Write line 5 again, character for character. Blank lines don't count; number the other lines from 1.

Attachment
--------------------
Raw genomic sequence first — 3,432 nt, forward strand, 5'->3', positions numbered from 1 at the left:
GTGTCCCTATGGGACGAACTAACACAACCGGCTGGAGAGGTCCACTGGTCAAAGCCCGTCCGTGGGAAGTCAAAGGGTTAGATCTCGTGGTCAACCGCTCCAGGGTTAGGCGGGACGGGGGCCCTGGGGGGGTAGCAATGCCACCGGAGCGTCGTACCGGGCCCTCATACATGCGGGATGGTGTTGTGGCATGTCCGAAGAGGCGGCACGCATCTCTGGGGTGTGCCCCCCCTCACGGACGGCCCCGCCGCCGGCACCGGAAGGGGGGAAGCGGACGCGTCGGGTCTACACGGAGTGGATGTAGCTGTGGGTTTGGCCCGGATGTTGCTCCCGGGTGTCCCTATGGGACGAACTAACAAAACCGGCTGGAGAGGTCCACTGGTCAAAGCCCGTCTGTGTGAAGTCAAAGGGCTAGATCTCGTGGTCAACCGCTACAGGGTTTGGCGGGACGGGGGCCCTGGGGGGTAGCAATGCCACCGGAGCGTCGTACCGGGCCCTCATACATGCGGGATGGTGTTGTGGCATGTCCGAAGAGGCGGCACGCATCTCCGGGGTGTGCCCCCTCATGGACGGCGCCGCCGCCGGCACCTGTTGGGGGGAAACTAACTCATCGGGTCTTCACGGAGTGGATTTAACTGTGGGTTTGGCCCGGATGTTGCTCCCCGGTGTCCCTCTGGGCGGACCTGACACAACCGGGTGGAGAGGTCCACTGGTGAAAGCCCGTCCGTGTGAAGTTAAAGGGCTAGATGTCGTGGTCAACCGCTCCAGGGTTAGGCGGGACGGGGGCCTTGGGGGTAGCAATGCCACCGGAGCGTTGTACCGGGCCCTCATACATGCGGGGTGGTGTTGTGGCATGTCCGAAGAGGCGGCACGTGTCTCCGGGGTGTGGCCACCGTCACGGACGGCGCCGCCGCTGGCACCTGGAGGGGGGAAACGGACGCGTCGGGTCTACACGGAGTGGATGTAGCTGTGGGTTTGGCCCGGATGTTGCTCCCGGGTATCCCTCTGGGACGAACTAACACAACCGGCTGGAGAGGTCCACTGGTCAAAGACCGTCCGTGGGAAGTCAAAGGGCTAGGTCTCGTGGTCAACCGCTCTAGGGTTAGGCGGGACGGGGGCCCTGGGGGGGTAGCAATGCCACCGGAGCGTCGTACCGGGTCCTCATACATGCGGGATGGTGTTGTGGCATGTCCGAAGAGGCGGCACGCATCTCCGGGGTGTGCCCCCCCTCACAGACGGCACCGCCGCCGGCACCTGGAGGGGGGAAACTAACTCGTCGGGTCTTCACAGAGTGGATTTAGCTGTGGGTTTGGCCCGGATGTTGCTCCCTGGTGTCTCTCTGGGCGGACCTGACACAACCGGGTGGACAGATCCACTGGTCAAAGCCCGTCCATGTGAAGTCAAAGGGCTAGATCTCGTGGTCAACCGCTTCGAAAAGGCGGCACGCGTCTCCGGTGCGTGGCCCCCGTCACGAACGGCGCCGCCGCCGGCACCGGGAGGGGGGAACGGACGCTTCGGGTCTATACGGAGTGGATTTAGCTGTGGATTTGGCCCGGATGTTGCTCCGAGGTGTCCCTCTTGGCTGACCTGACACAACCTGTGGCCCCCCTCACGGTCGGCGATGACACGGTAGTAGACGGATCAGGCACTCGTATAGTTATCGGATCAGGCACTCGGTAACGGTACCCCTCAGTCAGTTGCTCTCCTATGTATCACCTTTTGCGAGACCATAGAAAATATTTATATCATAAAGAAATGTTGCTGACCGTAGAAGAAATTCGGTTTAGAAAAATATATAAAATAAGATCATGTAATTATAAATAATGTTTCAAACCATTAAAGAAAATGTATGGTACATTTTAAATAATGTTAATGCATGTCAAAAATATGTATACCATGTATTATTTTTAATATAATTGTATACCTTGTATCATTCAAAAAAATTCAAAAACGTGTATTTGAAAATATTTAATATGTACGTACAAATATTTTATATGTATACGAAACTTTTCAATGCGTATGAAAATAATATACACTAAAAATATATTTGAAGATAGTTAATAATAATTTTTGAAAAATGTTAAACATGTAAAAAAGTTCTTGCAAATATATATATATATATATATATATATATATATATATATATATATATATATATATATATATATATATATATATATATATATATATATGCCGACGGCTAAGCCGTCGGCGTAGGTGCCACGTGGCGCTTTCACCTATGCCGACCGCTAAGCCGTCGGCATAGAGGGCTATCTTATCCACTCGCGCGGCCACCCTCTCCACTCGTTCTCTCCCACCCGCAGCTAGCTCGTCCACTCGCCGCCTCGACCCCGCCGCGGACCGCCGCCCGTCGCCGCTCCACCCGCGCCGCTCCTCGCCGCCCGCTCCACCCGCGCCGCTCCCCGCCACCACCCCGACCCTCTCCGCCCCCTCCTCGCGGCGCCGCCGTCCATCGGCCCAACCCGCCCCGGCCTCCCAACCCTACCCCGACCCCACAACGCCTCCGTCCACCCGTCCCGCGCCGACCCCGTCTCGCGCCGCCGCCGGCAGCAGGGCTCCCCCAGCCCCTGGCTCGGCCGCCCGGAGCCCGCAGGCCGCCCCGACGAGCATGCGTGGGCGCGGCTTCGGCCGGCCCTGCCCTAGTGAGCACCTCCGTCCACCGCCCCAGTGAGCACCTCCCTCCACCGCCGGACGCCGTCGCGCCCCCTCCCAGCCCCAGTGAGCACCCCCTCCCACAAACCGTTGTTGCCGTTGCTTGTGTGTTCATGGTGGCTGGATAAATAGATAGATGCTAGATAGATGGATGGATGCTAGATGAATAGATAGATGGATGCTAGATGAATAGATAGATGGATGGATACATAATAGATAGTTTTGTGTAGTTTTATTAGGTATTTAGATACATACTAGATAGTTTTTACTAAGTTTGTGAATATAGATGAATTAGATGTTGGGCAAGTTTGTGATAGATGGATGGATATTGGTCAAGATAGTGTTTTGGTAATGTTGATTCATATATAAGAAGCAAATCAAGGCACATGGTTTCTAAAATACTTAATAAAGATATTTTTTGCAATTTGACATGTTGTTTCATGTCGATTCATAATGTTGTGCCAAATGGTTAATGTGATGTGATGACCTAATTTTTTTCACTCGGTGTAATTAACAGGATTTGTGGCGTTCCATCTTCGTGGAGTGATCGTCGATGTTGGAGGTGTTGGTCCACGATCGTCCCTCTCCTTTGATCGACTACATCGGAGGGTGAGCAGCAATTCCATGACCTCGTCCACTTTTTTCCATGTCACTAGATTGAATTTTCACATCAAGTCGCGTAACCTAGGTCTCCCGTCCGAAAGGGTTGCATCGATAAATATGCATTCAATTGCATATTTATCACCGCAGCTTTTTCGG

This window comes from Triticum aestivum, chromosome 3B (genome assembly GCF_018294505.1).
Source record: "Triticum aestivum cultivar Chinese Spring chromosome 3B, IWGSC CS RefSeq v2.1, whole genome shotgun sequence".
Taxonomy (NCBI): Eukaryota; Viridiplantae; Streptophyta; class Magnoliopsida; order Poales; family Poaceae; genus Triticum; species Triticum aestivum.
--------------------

Taxonomy (NCBI): Eukaryota; Viridiplantae; Streptophyta; class Magnoliopsida; order Poales; family Poaceae; genus Triticum; species Triticum aestivum.